Celebrating Pit Bulls
For quite some time, Pit Bulls have endured the reputation of being labeled ‘aggressive,’ ‘hard to handle,’ and ‘unfriendly.’ News story after news story has perpetuated these dogs as ‘violent’ and discriminatory legislation and company policies have forced Pit Bulls into a narrative far from their true origin. This is partly why you see so many Pit Bulls in shelters (along with their overbreeding), and why approximately 40% of all dogs euthanized in shelters across the country are Pits.
At the SPCA Albrecht Center, nearly 30-40% of our yearly canine intakes are Pit Bulls, yet they are less likely to get adopted due to the presumptions surrounding them. This can be seen in shelters across the country and why, in 2007, ‘Pit Bull Awareness Month’ was created for the month of October – to help dispel the stereotypes of Pit Bulls and help foster a positive image of these dogs.
When discussing Pit Bulls, it’s always crucial to start with stating that “Pit Bull” is not a breed. Rather, it is a term that loosely encompasses a variety of dogs with characteristically similar traits. Some may use this term to include Staffordshire Bull Terriers, American Pit Bull Terriers and American Staffordshire Terriers, as well as mixed breeds.
As a distant relative of English bull-baiting dogs, who were later bred with smaller terriers for fighting, the Pit Bull was placed into a category of inherently aggressive dogs. However, many Pit Bulls were also bred as loyal, gentle and loving family dogs. And, just because they are a distant relative of fighting dogs, this does not make them unpredictably aggressive. In fact, based on a dog temperament test conducted by the American Temperament Test Society, the American Pit Bull Terrier and Staffordshire Bull Terrier scored 87.4% and 90.9%, compared to the Golden Retriever’s 85.6% and Beagle’s 79.7% (atts.org).
With this stereotype came the myth that Pit Bulls have ‘lockjaws.’ However, Lesa Staubus, DVM with American Humane Rescue explains that it is “not anatomically possible to have a lockjaw.” And, breeds like Dobermans, Huskies, Rottweilers and German Shepherds all can out-bite a Pit Bull.
Pit Bulls may not have a ‘lockjaw,’ but they account for the majority of dog bites – right? Actually, no. There is no central data reporting system for dog bites. Yes, we may hear about more Pit Bull attacks in the media due to the stereotypes surrounding these dogs, but there isn’t data to support that Pit Bull dog bites are more frequent. Furthermore, there are many dog bites that go unreported by families when the injury isn’t as serious, and victims are more likely to report a dog bite from dogs they deem more aggressive, like the Pit Bull.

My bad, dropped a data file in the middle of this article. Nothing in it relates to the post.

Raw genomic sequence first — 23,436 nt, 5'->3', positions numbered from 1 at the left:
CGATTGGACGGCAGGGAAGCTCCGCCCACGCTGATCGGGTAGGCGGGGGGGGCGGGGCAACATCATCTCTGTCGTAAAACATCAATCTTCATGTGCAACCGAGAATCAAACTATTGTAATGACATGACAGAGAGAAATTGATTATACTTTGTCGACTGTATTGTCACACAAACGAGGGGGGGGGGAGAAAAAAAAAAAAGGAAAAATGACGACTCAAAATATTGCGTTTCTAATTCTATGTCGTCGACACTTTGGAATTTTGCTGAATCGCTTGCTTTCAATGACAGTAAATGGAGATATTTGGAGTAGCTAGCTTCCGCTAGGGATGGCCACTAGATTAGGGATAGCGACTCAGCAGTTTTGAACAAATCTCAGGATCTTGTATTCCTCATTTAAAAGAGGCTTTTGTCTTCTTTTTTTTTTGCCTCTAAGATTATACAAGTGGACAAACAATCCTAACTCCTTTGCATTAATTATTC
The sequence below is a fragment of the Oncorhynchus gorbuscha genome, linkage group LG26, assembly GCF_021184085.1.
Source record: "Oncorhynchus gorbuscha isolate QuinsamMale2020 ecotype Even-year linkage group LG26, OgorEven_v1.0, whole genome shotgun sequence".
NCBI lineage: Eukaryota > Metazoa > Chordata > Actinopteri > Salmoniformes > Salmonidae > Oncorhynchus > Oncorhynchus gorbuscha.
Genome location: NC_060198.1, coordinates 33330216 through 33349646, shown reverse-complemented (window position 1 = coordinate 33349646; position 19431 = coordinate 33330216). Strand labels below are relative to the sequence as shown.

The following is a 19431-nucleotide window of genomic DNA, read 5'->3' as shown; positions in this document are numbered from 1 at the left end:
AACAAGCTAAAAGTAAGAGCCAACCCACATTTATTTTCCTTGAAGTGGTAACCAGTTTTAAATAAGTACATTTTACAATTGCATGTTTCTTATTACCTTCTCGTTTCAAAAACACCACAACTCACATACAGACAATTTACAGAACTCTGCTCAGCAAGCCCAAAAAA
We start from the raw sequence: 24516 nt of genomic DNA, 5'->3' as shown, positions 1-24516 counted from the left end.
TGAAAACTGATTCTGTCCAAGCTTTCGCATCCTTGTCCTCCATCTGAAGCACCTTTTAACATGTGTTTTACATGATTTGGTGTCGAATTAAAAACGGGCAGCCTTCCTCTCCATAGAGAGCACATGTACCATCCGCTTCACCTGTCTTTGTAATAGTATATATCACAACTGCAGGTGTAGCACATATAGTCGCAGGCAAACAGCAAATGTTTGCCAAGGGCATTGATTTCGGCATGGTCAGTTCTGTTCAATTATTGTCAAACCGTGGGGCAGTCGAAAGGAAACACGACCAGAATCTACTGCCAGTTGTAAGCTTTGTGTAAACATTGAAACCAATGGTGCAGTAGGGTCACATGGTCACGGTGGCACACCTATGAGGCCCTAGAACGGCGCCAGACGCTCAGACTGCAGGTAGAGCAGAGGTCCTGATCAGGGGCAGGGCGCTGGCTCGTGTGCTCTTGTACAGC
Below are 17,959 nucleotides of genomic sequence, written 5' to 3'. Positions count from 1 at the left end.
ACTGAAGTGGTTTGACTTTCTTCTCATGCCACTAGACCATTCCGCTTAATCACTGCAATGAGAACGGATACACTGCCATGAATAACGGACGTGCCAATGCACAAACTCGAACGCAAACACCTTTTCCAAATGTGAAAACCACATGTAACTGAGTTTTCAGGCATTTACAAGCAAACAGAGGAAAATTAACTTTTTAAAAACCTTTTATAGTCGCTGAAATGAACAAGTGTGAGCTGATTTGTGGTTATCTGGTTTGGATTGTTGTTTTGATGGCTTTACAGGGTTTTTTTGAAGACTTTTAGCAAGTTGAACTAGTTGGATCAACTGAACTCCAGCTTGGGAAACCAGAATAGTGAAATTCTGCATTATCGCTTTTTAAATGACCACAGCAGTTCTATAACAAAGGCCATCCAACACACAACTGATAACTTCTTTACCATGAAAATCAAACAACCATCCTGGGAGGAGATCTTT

With breed specific legislation in states across the country that is directly harmful to Pit Bulls and even entire cities banning the ownership of Pit Bulls, it’s never been more important to continue advocating for these dogs. Luckily, there are more than a few ways you can help support Pit Bulls:
If you are Pit Bull owner, make sure your pup is a model for the ‘breed’ by training and socializing. Your companion can represent Pit Bulls in a positive light and show passersby that their preconceived ideas are incorrect.
Educate yourself! Like any issue you’d like to advocate for, you must start with educating yourself on the facts. By understanding the truth behind Pit Bulls’ temperament, history, and characteristics, you can help break down the stereotypes. Using this knowledge to share the ‘Good News’ of Pit Bulls via social media and help educate the younger generation is also a wonderful way to stop the generational prejudices surrounding the ‘breed.’
Spay and neuter your Pit Bull. This will ultimately lessen the Pit Bull population in your local shelters and diminish the idea that this breed is ‘unwanted’ based on their biases.
The term ‘prejudice’ is defined as: “a preconceived opinion that is not based on reason or actual experience.” Just as prejudices against certain humans, prejudices against certain dogs ‘breeds,’ like Pit Bulls, are ideas that must be rejected and a new narrative based on facts and compassion must be created. Join us in October and on October 24th (National Pit Bull Awareness Day) as we create positive awareness, educate our peers and appreciate the true nature of Pit Bulls as intelligent, kind, loving animals.
An Aiken native and self-proclaimed cat lady, Claire Grimes is the SPCA Albrecht Center’s Communications Director, working in marketing, grant writing and media correspondence. She attended College of Charleston, where she graduated with a degree in Nonprofit Business and interned with Charleston Animal Society, the leader in No-Kill South Carolina. When not working, you can find Claire hanging out with her 18-pound Maine Coon mix, Anakin.